Contrary to the usual course of things, Mr. Elton's wanting to pay his addresses to her had sunk him in her opinion. His professions and his proposals did him no service. She thought nothing of his attachment, and was insulted by his hopes. He wanted to marry well, and having the arrogance to raise his eyes to her, pretended to be in love; but she was perfectly easy as to his not suffering any disappointment that need be cared for. There had been no real affection either in his language or manners. Sighs and fine words had been given in abundance; but she could hardly devise any set of expressions, or fancy any tone of voice, less allied with real love. She need not trouble herself to pity him. He only wanted to aggrandize and enrich himself; and if Miss Woodhouse of Hartfield, the heiress of thirty thousand pounds, were not quite so easily obtained as he had fancied, he would soon try for Miss Somebody else with twenty, or with ten. (Chapter 16)
I agree with Emma Mr. Elton is the reverse of what she imagined him and considering the arts he used to be with her, pretending interest in Harriet and following herself and Harriet to the cottagers pretending to be on an errand of mercy, I am inclined to believe he was not in love with Emma but merely making the best connection he could. What is on the amusing side is Emma used arts in her attempt to capture Mr. Elton for Harriet and part of her reasoning was she wanted Harriet to be raised in the world to a gentleman’s wife. Ambition on behalf of Harriet was always her mind. Some of the behaviors she despises Mr. Elton for she was guilty of also but she does not recognize it. Poor Harriet does not comply so much with Emma’s desires:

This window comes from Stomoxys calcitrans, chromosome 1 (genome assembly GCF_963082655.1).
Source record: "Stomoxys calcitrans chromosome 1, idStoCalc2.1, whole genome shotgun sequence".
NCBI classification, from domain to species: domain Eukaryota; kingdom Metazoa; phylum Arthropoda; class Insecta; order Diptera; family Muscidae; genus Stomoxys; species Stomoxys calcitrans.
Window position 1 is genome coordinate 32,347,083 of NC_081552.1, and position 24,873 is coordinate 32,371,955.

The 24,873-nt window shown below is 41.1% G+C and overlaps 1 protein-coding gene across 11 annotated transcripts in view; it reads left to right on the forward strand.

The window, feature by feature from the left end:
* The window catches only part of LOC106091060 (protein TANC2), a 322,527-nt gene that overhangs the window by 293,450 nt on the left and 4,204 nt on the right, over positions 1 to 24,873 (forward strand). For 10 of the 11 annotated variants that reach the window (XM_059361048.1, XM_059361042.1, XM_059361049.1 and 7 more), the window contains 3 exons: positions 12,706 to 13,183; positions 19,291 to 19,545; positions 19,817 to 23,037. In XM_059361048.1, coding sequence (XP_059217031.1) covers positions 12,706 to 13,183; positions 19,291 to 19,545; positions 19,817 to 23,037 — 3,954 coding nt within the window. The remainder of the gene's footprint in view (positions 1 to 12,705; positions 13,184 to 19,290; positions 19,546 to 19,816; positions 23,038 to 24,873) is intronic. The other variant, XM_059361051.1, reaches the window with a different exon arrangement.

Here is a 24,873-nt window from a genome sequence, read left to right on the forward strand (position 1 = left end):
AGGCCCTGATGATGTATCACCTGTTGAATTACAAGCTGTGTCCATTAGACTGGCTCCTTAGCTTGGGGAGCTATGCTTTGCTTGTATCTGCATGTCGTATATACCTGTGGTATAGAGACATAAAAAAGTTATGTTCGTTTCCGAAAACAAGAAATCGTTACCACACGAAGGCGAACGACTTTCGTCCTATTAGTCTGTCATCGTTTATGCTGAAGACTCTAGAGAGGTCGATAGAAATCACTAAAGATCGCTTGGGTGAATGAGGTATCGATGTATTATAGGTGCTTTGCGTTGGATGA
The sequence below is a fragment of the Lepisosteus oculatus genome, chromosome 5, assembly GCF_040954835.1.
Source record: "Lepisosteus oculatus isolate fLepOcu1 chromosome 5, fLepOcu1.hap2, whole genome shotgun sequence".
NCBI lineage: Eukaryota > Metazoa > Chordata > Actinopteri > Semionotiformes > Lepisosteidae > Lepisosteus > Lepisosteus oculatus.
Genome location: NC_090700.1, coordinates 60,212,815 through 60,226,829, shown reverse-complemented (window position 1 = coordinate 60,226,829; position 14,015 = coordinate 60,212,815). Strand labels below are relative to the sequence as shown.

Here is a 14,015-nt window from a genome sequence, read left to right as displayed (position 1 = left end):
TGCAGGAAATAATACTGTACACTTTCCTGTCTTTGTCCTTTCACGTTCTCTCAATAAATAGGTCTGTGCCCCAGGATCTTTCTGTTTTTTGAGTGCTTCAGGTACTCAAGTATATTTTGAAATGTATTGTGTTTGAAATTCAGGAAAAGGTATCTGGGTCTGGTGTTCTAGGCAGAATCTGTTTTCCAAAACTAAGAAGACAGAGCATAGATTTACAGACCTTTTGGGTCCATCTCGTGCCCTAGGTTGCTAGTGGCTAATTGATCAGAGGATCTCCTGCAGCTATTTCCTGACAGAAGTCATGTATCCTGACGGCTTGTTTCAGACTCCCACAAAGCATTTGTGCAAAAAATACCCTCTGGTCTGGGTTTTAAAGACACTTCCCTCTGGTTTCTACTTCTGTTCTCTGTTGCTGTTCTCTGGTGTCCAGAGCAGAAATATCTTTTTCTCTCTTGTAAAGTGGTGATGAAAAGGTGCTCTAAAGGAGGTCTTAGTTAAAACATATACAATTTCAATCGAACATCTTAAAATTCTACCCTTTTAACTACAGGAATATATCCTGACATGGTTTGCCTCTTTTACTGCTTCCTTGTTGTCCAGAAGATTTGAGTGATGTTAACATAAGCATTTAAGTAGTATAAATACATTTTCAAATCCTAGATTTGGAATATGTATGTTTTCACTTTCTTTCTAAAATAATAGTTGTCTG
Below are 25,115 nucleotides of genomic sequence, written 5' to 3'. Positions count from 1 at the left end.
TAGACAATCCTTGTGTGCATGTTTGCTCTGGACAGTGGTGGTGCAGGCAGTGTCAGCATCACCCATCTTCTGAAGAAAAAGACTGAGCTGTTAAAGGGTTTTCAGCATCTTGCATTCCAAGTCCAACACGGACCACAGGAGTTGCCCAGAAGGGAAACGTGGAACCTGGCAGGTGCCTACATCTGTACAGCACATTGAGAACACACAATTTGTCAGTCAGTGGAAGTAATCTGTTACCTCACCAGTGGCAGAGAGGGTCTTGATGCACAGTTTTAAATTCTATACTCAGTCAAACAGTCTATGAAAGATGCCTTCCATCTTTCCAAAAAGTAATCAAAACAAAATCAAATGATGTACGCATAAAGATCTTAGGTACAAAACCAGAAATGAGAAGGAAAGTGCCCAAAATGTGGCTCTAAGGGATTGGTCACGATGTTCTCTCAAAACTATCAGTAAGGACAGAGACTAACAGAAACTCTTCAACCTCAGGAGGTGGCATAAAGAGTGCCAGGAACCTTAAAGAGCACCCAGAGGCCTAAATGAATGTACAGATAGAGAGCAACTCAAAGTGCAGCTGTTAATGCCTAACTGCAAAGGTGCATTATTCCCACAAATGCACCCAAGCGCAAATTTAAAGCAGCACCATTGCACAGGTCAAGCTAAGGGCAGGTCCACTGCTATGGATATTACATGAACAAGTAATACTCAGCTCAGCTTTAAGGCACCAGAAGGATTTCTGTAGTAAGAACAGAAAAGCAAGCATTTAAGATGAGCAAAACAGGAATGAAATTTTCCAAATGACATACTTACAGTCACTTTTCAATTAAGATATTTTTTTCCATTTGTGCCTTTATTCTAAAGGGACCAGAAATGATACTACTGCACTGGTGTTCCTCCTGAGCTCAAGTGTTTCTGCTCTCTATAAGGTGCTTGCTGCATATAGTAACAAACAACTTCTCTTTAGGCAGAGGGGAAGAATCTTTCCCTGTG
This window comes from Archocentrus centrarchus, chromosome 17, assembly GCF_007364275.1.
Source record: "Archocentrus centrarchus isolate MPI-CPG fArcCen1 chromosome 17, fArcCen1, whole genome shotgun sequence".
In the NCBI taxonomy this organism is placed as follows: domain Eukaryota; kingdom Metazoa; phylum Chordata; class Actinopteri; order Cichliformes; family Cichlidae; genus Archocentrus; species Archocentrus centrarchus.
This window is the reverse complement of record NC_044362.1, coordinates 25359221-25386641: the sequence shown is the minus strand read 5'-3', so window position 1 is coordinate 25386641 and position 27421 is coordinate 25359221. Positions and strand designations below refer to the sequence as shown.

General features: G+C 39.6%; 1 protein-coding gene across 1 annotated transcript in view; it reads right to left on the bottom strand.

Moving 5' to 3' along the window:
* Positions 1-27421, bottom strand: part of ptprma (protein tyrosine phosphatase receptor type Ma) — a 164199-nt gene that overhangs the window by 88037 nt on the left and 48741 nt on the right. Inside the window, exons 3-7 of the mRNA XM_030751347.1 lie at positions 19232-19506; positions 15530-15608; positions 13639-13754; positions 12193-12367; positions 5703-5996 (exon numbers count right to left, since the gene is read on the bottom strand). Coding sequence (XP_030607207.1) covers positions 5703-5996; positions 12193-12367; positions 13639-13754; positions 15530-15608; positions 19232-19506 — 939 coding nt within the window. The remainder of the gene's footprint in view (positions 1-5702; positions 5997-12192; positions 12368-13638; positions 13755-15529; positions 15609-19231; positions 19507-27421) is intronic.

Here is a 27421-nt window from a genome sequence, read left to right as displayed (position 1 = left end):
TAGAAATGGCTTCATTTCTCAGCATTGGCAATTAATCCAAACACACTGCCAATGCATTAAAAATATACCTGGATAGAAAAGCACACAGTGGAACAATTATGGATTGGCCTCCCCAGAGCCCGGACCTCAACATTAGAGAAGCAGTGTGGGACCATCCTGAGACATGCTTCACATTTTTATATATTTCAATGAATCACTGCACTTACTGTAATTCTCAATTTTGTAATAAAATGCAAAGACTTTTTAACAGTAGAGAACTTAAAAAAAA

Harriet did think him all perfection, and maintain the non-existence of any body equal to him in person or goodness, and did, in truth, prove herself more resolutely in love than Emma had foreseen; but yet it appeared to her so natural, so inevitable to strive against an inclination of that sort unrequited, that she could not comprehend its continuing very long in equal force. (Chapter 17)